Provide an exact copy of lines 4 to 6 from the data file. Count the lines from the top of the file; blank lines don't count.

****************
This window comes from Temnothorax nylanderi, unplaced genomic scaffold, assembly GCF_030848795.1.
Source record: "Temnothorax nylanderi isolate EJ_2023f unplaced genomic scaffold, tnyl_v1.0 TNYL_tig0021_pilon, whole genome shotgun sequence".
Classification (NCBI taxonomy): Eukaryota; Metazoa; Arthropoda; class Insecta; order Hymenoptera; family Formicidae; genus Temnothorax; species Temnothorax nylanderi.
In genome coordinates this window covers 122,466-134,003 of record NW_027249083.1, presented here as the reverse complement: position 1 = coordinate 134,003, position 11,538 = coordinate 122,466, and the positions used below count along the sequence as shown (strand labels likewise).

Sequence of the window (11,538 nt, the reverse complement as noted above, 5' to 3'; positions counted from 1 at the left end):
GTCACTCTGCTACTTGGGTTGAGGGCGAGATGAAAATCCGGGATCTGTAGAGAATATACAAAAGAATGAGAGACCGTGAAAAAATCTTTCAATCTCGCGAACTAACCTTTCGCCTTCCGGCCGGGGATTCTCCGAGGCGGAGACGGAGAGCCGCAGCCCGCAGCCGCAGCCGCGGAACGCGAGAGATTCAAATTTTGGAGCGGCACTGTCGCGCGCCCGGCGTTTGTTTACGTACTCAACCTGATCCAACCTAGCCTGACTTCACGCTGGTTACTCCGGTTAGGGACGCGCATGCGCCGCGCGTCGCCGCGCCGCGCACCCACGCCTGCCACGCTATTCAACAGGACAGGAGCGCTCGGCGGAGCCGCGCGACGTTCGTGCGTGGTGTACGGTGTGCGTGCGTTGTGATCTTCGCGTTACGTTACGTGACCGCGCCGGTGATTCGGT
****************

In genome coordinates this window covers 122,466-134,003 of record NW_027249083.1, presented here as the reverse complement: position 1 = coordinate 134,003, position 11,538 = coordinate 122,466, and the positions used below count along the sequence as shown (strand labels likewise).

Sequence of the window (11,538 nt, the reverse complement as noted above, 5' to 3'; positions counted from 1 at the left end):
GTCACTCTGCTACTTGGGTTGAGGGCGAGATGAAAATCCGGGATCTGTAGAGAATATACAAAAGAATGAGAGACCGTGAAAAAATCTTTCAATCTCGCGAACTAACCTTTCGCCTTCCGGCCGGGGATTCTCCGAGGCGGAGACGGAGAGCCGCAGCCCGCAGCCGCAGCCGCGGAACGCGAGAGATTCAAATTTTGGAGCGGCACTGTCGCGCGCCCGGCGTTTGTTTACGTACTCAACCTGATCCAACCTAGCCTGACTTCACGCTGGTTACTCCGGTTAGGGACGCGCATGCGCCGCGCGTCGCCGCGCCGCGCACCCACGCCTGCCACGCTATTCAACAGGACAGGAGCGCTCGGCGGAGCCGCGCGACGTTCGTGCGTGGTGTACGGTGTGCGTGCGTTGTGATCTTCGCGTTACGTTACGTGACCGCGCCGGTGATTCGGT